Revealing t-tubules in striated muscle with new optical super-resolution microscopy techniques

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Isuru D. Jayasinghe
Alexander H. Clowsley
Michelle Munro
Yufeng Hou
David J. Crossman
Christian Soeller *
(*) Corresponding Author:
Christian Soeller | c.soeller@exeter.ac.uk

Abstract

The t-tubular system plays a central role in the synchronisation of calcium signalling and excitation-contraction coupling in most striated muscle cells. Light microscopy has been used for imaging t-tubules for well over 100 years and together with electron microscopy (EM), has revealed the three-dimensional complexities of the t-system topology within cardiomyocytes and skeletal muscle fibres from a range of species. The emerging super-resolution single molecule localisation microscopy (SMLM) techniques are offering a near 10-fold improvement over the resolution of conventional fluorescence light microscopy methods, with the ability to spectrally resolve nanometre scale distributions of multiple molecular targets. In conjunction with the next generation of electron microscopy, SMLM has allowed the visualisation and quantification of intricate t-tubule morphologies within large areas of muscle cells at an unprecedented level of detail. In this paper, we review recent advancements in the t-tubule structural biology with the utility of various microscopy techniques. We outline the technical considerations in adapting SMLM to study t-tubules and its potential to further our understanding of the molecular processes that underlie the sub-micron scale structural alterations observed in a range of muscle pathologies.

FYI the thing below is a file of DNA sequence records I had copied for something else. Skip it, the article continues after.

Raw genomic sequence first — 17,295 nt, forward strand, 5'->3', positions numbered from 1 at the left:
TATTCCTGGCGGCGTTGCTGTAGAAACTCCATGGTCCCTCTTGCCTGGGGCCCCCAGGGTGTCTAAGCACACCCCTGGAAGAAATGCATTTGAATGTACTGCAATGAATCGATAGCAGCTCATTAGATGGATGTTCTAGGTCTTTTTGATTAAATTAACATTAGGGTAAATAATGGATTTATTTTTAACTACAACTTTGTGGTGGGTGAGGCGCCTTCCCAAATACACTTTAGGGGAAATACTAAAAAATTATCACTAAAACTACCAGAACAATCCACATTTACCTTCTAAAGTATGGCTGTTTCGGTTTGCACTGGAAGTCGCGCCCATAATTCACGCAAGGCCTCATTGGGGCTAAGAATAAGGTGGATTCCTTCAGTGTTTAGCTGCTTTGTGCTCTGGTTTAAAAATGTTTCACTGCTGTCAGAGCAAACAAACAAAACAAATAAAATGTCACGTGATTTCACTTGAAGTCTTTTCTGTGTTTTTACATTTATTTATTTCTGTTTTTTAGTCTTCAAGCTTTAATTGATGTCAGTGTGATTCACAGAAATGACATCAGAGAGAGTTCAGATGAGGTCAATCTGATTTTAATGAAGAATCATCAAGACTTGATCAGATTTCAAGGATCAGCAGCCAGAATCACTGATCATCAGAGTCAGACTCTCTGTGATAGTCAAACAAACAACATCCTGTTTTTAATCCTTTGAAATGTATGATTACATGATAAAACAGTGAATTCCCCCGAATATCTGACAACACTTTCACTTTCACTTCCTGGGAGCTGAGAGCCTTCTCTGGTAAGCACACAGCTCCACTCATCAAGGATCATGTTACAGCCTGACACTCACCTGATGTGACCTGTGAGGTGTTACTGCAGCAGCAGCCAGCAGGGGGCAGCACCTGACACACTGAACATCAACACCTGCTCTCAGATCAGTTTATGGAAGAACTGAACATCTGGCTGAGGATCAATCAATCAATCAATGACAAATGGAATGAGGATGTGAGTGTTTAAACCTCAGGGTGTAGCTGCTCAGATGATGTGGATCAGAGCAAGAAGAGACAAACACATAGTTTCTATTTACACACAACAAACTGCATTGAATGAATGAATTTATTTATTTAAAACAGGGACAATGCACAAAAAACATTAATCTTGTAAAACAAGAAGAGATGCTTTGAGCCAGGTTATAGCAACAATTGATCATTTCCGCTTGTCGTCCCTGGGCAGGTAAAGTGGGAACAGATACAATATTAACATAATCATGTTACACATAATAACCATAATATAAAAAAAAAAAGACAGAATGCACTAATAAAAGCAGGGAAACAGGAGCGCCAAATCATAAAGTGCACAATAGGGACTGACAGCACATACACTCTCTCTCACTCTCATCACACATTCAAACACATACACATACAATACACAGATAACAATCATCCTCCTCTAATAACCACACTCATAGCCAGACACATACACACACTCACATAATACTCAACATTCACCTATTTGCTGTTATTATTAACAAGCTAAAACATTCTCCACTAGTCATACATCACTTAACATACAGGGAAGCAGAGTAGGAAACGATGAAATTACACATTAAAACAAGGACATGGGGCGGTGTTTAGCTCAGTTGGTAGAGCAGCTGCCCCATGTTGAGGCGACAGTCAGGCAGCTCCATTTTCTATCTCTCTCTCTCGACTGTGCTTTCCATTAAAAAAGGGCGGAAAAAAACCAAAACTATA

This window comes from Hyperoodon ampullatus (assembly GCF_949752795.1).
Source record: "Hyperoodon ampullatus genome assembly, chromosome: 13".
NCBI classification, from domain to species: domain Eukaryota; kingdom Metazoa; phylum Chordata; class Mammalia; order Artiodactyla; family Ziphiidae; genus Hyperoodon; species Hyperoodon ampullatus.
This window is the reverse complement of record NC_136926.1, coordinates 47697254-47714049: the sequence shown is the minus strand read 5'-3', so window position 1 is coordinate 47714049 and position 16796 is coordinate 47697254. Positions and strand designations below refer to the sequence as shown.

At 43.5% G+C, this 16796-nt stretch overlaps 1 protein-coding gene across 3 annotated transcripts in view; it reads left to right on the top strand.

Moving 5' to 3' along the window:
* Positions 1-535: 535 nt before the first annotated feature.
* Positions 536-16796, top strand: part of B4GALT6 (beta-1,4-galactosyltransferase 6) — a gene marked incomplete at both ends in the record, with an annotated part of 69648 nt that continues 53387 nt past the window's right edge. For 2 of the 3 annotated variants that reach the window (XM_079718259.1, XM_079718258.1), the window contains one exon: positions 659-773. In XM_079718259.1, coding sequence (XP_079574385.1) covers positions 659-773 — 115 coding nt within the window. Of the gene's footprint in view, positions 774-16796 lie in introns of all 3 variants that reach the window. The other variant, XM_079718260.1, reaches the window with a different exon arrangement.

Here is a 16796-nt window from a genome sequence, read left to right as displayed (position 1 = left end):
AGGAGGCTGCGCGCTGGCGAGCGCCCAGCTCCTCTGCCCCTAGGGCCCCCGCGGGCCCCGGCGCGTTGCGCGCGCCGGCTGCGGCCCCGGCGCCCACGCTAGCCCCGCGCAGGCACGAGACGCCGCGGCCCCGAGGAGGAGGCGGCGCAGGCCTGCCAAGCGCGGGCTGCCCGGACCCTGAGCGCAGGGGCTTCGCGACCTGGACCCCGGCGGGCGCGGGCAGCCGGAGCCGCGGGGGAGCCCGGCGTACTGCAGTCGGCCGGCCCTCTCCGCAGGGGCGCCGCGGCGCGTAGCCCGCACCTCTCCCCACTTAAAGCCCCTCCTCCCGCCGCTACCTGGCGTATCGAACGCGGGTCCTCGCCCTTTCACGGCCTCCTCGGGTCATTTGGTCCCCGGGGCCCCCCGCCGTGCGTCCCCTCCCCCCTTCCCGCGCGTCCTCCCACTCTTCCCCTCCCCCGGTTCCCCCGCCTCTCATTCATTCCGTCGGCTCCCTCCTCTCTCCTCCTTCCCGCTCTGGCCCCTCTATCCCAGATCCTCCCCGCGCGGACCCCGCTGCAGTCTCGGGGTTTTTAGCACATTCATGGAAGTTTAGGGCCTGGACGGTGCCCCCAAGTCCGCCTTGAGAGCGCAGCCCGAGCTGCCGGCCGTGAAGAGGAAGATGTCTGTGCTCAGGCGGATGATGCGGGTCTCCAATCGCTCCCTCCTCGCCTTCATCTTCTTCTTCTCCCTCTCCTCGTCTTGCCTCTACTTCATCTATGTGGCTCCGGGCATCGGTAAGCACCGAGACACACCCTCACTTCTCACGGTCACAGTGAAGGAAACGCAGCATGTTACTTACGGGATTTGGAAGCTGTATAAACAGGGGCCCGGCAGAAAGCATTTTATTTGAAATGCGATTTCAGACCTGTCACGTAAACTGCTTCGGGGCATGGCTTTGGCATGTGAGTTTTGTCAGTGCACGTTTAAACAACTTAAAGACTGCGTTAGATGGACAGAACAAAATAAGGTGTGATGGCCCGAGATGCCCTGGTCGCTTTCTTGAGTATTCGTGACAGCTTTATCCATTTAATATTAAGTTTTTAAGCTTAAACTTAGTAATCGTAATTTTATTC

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Author Biographies

Isuru D. Jayasinghe, Biomedical Physics, University of Exeter

Associate research fellow, College of Physics, University of Exeter

Alexander H. Clowsley, Biomedical Physics, University of Exeter

PhD candidate, College of Physics, University of Exeter

Michelle Munro, Department of Physiology, The University of Auckland

PhD candidate, Dept of Physiology

Yufeng Hou, Department of Physiology, The University of Auckland

PhD candidate, Dept of Physiology

David J. Crossman, Department of Physiology, The University of Auckland

Research Fellow, Dept of Physiology

Christian Soeller, Biomedical Physics, University of Exeter, United Kingdom; Department of Physiology, The University of Auckland

Chair in Physical Cell Biology,
Biomedical Physics